The scientists also write why a raw egg does not show the same behavior. It is because the angular velocity imparted to the shell diffuses into the fluid interior; this process dissipates most of the initial kinetic energy imparted to the egg, making the remaining energy insufficient for the condition of gyroscopic balance to be established. This is a type of research Torahiko Terada (Japanese physicist, astronomer and essayist. Professor of Tokyo University. 1878 - 1935; see a portrait) would have liked.
  1. H. K. Moffatt and Y. Shimomura, "Spinning eggs -- a paradox resolved," Nature Vol. 416, pp. 385-386 (2002).
  2. Y. Uchiyama, "Self-rising boiled eggs," Asahi-Shimbun, 22 Apr., p. 23, (2002).

Sunday, April 21, 2002

Narcissus and Immunology

The cover of the Science magazine issued on 12 April 2002 shows Narcissus gazing at his reflection, as depicted by Michelangelo Merisi da Caravaggio (1573 - 1610). This picture is used for the special section "Reflections on self: Immunity and beyond." The following explanation is given on the contents page of the issue:

As the story from Greek mythology reminds us, and as discussed in this issue, effective recognition of self is important to general survival and to successful immune surveillance, reproduction, community structure, and philosophical integration of the individual.

Reading the above explanation, I thought that "effective recognition of self" meant narcissism, because Narcissus highly valued his own reflection. Then the special section seems to say that narcissism is good for a biological reason. Is this right? The introductory article of the section, "Self-discrimination, a life and death issue" written by Stephen J. Simpson and Pamela J. Hines, however made me notice that my thought was wrong.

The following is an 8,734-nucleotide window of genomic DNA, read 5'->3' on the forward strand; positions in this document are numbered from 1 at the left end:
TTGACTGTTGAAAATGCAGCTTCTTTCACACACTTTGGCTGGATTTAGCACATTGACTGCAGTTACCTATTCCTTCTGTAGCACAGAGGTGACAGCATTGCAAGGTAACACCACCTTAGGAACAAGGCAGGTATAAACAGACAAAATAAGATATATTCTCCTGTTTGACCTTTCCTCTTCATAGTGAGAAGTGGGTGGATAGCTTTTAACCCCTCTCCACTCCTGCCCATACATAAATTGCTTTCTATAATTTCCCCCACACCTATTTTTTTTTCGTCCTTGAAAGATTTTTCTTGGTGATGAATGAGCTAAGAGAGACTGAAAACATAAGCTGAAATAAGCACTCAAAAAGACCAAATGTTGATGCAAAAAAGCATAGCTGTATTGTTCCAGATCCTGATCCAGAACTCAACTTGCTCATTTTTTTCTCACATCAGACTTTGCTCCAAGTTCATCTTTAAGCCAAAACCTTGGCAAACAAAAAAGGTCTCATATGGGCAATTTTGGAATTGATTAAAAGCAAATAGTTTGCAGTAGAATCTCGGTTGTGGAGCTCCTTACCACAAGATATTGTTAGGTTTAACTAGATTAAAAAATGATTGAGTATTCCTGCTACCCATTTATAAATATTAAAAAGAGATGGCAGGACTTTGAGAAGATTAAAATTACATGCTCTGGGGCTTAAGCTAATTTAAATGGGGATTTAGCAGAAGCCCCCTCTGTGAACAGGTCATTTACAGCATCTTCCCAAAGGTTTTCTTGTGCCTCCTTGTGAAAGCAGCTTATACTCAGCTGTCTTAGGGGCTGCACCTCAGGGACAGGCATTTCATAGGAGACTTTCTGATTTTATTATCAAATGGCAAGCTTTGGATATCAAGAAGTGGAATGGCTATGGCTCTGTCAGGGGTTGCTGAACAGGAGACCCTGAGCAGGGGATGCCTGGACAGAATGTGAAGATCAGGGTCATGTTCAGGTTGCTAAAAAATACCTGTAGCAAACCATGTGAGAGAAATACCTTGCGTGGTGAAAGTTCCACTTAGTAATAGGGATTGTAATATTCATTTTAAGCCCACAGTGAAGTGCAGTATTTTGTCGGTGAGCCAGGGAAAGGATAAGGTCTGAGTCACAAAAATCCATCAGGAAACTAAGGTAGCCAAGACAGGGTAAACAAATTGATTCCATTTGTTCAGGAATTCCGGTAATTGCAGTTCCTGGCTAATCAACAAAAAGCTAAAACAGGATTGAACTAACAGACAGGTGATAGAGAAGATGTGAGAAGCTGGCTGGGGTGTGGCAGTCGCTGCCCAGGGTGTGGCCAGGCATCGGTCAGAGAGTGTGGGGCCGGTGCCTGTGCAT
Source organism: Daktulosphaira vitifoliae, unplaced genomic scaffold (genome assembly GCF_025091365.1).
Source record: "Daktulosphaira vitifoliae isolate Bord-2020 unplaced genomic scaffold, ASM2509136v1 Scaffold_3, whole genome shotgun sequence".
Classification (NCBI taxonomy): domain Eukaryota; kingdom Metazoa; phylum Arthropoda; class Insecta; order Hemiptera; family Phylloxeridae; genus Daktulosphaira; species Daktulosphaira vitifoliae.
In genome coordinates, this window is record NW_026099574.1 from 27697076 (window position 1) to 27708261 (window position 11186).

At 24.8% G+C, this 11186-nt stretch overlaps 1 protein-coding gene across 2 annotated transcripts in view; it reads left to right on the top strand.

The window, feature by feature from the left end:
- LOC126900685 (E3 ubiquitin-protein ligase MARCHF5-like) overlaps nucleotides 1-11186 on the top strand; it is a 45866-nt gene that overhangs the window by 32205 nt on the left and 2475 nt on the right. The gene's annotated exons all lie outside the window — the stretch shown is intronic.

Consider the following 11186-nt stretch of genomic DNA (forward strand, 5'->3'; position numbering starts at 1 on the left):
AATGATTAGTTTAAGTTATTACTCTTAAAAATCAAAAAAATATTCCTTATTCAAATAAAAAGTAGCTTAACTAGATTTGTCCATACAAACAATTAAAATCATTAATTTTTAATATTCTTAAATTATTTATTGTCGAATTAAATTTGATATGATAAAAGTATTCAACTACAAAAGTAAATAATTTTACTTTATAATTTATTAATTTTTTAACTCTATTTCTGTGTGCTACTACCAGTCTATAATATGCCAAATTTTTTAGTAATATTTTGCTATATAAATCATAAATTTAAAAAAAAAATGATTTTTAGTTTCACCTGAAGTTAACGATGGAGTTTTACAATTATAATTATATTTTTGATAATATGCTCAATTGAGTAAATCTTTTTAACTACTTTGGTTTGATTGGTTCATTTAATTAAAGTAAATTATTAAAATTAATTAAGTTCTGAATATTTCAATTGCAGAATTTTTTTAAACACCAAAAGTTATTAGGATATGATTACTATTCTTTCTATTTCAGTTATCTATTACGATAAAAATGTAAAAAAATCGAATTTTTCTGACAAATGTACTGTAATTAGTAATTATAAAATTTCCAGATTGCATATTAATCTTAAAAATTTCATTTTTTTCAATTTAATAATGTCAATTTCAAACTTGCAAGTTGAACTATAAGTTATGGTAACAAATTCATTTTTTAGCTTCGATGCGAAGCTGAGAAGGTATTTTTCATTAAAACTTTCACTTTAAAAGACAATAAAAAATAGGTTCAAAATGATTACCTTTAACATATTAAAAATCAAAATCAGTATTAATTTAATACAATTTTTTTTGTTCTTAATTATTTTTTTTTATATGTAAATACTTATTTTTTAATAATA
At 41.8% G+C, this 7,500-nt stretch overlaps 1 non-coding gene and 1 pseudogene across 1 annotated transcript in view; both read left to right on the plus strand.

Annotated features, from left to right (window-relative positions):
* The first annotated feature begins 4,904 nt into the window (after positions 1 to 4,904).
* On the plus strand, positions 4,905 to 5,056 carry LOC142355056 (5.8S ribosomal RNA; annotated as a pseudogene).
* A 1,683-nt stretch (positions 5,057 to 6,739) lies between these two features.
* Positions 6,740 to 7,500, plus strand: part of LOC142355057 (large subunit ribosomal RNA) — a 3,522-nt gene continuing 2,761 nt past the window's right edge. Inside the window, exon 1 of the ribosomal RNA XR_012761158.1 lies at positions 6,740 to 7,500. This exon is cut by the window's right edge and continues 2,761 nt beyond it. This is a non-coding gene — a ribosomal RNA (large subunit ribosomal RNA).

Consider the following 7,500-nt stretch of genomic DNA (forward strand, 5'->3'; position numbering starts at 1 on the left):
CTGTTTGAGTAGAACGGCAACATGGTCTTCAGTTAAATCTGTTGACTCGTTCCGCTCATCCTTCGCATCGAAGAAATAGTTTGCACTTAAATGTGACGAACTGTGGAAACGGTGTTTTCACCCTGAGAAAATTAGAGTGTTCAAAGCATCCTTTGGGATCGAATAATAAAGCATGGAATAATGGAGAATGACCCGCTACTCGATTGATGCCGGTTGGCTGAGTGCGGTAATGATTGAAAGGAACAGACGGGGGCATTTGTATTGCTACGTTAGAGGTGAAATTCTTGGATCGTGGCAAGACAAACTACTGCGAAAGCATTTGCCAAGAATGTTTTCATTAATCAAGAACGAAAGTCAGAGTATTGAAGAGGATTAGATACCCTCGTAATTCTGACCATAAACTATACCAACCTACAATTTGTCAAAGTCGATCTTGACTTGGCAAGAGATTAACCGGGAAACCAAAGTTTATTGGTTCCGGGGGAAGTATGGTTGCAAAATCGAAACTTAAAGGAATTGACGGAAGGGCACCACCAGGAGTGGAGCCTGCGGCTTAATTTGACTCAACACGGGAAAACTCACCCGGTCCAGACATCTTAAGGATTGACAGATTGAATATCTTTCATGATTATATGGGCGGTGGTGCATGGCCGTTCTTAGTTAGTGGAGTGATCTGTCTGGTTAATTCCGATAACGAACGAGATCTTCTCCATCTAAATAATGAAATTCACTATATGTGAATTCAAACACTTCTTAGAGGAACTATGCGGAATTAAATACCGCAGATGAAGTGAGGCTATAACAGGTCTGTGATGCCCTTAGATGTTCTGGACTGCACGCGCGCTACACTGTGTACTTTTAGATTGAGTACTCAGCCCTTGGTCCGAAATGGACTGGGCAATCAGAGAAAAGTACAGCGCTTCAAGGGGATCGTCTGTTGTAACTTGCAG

Narcissus could not notice that his reflection was his own image, and fall in love with it. However, he was unable to be loved by it, was exhausted and died. So what he did was not the effective recognition of self, but non-recognition of self as such. To work well the immune system has to know which are the cells of own body and which are not. This is what is meant by "effective recognition of self." -- Caravaggio's painting was not cited to praise narcissism. --

Friday, March 08, 2002

Two Kinds of Joy: About Hawking's Birthday Talk

The British physicist and astronomer Stephen William Hawking is considered to be the greatest theorist of the latter twenties century. He is especially known for his theories on black holes and the origin and evolution of the universe [1]. To celebrate his 60th birthday, a workshop and symposium were held in Cambridge from 7 to 11 January 2002 [2].

Hawking delivered the final talk of the meeting. The title of his talk was "60 Years in a Nutshell," a humorous modification of the title of his recent book [3]. The talk consists of four parts:
  1. Student Days
  2. Expanding Universe
  3. Singularities
  4. Black Holes
  5. Ultimate Theory?
At the end of the talk, the great cosmologist says, " There's nothing like the Eureka moment of discovering something that no one knew before. I won't compare it to sex, but it lasts longer." While saying that he would not do so, Hawking compares the two kinds of joy. Surely, the joy of discovering scientific truth would last long. However, there would be a different theory about the time length of the other kind of joy, wouldn't there?
  1. "The New York Public Library Science Desk Reference," P. Barnes-Svarney ed. (MacMillan, New York, 1995).
  2. G. W. Gibbons and E. P. S. Shellard, Science, Vol. 295, 1476 (2002).
  3. S. Hawking, "The Universe in a Nutshell" (Bantam, New York, 2001).